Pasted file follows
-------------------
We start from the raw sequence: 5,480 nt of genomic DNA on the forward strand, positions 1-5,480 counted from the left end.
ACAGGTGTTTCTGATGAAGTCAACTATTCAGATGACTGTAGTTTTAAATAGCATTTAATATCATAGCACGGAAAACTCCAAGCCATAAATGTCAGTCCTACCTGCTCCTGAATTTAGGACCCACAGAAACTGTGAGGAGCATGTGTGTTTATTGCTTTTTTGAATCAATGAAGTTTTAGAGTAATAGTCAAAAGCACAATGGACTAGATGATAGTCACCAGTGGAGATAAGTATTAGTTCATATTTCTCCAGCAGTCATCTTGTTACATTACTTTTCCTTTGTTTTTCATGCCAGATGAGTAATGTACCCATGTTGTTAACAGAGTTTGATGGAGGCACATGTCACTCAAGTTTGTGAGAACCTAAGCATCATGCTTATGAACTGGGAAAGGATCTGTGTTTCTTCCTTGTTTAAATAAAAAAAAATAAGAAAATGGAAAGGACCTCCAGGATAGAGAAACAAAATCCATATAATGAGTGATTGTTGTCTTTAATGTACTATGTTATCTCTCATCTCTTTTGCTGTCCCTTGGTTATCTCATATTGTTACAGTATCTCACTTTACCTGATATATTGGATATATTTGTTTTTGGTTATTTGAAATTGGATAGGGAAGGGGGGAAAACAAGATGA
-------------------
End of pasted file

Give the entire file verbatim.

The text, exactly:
We start from the raw sequence: 5,480 nt of genomic DNA on the forward strand, positions 1-5,480 counted from the left end.
ACAGGTGTTTCTGATGAAGTCAACTATTCAGATGACTGTAGTTTTAAATAGCATTTAATATCATAGCACGGAAAACTCCAAGCCATAAATGTCAGTCCTACCTGCTCCTGAATTTAGGACCCACAGAAACTGTGAGGAGCATGTGTGTTTATTGCTTTTTTGAATCAATGAAGTTTTAGAGTAATAGTCAAAAGCACAATGGACTAGATGATAGTCACCAGTGGAGATAAGTATTAGTTCATATTTCTCCAGCAGTCATCTTGTTACATTACTTTTCCTTTGTTTTTCATGCCAGATGAGTAATGTACCCATGTTGTTAACAGAGTTTGATGGAGGCACATGTCACTCAAGTTTGTGAGAACCTAAGCATCATGCTTATGAACTGGGAAAGGATCTGTGTTTCTTCCTTGTTTAAATAAAAAAAAATAAGAAAATGGAAAGGACCTCCAGGATAGAGAAACAAAATCCATATAATGAGTGATTGTTGTCTTTAATGTACTATGTTATCTCTCATCTCTTTTGCTGTCCCTTGGTTATCTCATATTGTTACAGTATCTCACTTTACCTGATATATTGGATATATTTGTTTTTGGTTATTTGAAATTGGATAGGGAAGGGGGGAAAACAAGATGA